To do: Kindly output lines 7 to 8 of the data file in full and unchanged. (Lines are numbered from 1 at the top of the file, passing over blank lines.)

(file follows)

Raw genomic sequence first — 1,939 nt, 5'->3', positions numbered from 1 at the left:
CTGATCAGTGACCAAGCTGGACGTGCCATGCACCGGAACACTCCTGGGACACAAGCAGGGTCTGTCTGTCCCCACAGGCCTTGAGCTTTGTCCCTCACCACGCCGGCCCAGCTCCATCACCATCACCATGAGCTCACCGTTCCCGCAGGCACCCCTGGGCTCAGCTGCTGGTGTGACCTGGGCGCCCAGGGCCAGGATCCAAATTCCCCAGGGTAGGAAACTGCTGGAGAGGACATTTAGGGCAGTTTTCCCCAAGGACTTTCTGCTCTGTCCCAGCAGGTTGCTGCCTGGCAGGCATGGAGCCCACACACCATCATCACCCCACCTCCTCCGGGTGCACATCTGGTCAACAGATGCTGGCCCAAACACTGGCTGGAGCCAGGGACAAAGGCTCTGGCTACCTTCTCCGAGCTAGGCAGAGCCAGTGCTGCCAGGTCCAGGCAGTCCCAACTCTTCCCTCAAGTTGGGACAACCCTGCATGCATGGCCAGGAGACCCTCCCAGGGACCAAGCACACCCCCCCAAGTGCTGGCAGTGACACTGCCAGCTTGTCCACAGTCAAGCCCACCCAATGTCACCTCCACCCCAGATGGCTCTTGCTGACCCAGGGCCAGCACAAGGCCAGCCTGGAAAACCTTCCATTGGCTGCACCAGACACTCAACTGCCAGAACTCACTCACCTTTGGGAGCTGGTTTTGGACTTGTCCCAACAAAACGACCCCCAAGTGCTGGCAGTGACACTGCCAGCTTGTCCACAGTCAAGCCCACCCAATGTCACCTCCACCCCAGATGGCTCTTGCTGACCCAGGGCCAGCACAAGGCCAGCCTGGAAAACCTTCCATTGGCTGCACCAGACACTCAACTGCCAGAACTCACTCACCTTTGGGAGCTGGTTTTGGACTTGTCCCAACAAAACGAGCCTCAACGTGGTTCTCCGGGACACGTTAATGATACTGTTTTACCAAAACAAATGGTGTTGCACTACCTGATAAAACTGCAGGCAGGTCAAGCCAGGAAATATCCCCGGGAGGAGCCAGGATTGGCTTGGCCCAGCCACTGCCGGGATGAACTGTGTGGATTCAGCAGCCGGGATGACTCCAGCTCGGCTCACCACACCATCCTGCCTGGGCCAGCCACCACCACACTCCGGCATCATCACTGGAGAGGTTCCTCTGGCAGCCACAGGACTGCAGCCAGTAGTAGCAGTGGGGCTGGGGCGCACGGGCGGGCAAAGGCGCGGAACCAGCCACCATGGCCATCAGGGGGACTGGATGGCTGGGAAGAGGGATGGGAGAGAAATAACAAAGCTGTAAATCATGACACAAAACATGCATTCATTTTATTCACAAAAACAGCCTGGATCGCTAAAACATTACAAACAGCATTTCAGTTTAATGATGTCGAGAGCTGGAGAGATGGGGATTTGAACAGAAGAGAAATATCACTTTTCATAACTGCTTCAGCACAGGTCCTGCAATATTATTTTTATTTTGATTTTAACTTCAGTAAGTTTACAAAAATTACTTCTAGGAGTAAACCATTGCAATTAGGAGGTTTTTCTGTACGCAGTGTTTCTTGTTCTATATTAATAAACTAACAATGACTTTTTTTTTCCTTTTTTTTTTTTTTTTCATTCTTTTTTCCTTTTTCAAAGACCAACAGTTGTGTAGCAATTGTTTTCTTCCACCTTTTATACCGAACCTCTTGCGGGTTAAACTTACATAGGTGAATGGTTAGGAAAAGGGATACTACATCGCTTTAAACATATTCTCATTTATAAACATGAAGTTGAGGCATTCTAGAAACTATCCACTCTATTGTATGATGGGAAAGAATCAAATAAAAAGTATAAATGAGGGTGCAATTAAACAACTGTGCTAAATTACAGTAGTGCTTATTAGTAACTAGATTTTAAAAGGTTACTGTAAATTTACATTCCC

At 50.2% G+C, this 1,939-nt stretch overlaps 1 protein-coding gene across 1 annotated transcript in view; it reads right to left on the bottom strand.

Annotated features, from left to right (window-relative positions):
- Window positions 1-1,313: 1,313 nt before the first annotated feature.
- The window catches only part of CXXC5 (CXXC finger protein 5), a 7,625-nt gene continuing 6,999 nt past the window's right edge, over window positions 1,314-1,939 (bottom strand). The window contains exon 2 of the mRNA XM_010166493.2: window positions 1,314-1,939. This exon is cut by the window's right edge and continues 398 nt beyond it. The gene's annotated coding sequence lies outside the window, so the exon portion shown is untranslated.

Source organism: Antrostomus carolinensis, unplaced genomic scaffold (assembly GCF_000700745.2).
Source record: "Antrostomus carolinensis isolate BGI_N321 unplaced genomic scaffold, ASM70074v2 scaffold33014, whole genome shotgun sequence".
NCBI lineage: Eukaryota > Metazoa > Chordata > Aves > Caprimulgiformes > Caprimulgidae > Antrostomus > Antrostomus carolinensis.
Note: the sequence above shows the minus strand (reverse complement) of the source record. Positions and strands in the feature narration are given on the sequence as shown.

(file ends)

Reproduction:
Source organism: Antrostomus carolinensis, unplaced genomic scaffold (assembly GCF_000700745.2).
Source record: "Antrostomus carolinensis isolate BGI_N321 unplaced genomic scaffold, ASM70074v2 scaffold33014, whole genome shotgun sequence".